First Drafts are for You

Photo credit: flossyflotsam on Flickr
As it's NaNoWriMo right now, it's no surprise that the topic of first drafts is on many people's minds—after all, I'd imagine November is probably the biggest first drafting month of the year.

So, naturally, it stands to reason that some discussion surrounding first drafts have cropped up, which naturally have got me thinking about—what else?—first drafts, and specifically who first drafts are for.

First drafts are understandably scary—in fact, I often find them more intimidating then revisions because at least with revisions you already have something to work with. When writing first drafts, on the other hand, you're quite literally making something out of nothing. Which can be exhilarating and incredible but also downright terrifying.

What makes it even scarier is the thought that someday, something might come out of that first draft. That publishing professionals might read it, that it may one day be printed and sold and held in your hand as a bound, completed copy. That family members and strangers alike may go to a bookstore and buy it.

It's a lot to think about—sometimes it can be too much to think about, and it's thoughts like these, I think, that frequently lead writers to to feel so unsure about the words they're putting down when first drafting that sometimes they stop. They feel discouraged because they can’t get the right words, because no matter what they write it feels off, because the epic scene in their heads aren’t so sparkly when they get on the page.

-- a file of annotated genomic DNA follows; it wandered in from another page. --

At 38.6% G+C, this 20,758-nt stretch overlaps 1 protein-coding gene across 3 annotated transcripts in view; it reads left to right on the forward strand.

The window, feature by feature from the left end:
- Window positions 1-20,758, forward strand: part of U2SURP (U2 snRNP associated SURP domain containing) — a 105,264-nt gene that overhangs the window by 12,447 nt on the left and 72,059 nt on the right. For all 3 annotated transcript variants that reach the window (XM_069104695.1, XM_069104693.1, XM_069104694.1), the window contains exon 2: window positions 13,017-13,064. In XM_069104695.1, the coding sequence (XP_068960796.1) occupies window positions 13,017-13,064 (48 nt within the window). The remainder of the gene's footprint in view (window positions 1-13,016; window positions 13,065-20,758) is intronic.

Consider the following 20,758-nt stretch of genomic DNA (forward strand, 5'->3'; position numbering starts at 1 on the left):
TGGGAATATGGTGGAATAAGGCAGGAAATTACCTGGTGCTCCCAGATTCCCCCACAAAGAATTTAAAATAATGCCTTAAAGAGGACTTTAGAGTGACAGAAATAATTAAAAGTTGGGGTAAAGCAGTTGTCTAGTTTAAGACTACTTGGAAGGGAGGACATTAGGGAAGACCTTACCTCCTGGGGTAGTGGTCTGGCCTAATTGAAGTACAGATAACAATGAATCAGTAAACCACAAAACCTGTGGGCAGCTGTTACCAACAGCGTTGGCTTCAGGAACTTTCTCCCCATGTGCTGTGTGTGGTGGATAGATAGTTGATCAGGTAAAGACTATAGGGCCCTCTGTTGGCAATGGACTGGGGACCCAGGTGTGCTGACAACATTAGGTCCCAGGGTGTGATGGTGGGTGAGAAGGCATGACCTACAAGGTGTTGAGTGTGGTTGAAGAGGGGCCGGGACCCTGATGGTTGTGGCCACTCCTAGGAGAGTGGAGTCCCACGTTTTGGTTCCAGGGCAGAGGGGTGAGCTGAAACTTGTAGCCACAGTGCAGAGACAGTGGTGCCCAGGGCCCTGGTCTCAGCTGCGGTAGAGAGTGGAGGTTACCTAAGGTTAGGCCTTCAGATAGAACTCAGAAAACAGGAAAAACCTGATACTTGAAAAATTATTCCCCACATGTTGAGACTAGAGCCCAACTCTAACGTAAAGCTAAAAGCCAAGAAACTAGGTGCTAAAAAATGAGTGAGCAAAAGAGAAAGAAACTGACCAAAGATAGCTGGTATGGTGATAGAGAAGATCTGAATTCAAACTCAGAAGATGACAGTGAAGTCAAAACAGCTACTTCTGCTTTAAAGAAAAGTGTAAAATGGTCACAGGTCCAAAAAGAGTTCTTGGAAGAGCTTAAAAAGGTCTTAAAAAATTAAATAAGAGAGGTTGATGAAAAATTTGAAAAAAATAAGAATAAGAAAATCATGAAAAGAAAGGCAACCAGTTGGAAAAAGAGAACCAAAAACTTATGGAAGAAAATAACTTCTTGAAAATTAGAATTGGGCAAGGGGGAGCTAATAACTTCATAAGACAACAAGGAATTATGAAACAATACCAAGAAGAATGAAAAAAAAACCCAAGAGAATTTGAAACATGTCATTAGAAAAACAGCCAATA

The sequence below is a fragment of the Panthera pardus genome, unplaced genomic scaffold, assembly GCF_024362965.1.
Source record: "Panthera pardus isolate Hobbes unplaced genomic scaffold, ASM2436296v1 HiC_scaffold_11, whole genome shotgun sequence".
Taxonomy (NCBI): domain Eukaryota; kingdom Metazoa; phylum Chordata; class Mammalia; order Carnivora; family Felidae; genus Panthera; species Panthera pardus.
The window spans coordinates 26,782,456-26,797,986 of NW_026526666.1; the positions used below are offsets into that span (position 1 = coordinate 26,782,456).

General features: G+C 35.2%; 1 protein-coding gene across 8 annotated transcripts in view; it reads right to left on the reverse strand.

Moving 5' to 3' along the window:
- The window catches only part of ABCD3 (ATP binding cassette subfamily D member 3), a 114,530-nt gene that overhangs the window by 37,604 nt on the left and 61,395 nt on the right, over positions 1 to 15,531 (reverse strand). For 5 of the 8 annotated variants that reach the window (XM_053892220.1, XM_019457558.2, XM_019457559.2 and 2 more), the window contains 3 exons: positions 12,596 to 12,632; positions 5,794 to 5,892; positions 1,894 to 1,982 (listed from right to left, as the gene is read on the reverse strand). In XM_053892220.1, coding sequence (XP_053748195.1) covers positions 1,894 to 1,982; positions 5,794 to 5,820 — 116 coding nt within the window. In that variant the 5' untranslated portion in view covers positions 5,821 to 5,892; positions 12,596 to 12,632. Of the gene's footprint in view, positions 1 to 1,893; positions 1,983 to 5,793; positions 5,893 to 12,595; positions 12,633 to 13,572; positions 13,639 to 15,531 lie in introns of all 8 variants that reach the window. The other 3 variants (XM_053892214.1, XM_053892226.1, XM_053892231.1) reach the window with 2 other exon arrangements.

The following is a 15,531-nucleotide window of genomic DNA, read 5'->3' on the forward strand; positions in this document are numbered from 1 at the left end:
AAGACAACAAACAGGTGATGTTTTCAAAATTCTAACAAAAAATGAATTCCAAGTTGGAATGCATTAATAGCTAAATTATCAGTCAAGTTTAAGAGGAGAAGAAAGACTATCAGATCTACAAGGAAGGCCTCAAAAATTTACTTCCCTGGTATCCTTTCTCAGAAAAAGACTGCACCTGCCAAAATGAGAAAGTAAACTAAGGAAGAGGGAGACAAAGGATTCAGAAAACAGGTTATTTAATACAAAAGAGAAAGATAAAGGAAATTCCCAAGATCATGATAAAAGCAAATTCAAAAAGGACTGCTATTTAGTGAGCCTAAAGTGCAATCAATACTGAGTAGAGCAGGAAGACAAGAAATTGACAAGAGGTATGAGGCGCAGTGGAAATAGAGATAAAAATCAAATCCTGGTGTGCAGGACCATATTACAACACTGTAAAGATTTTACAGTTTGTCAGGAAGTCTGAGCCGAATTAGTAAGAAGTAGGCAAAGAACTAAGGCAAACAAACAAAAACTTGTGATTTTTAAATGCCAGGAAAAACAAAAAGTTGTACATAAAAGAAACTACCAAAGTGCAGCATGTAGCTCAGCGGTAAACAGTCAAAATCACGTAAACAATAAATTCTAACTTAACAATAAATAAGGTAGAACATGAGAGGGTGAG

Here’s the thing about first drafts: they’re not meant for anyone but you.

Here’s the thing about first drafts: agonizing over every word will make the process a lot more painful than it needs to be.

Here’s the thing about first drafts: sometimes they need to suck a little (or a lot) before you can make them the story you imagined.

Oftentimes, the first drafts are just what you—the writer—needs to get to know the story. To slap words on paper and figure out how the basic premise goes and start to get to know your characters. Oftentimes, first drafts are words that you needed—it’s information you’ll rip apart later on, and tangents that are ridiculous, and it’s the mixed up, convoluted journey that you need to get from beginning to end.

First drafts aren’t meant to be perfect. Hell, first drafts sometimes aren’t even meant to be shared.

But that’s okay, because the first draft in all it’s ugliness, in all those raw-yet-exhilarating moments, in those bits of passion, and excitement, and yeah, cringe-worthy scenes, is for you. It’s what you need to start making the clay for your eventual masterpiece.

And when you’re done, then you can go back. Then you can make it everything you dreamed for that story.

But first you have to write it. And only you can do it.

Twitter-sized bites:
"Here's the thing about first drafts: they're not meant for anyone but you." (Click to tweet)  
Feeling discouraged by the quality of your first draft? @Ava_Jae says it's okay, and this is why. (Click to tweet)

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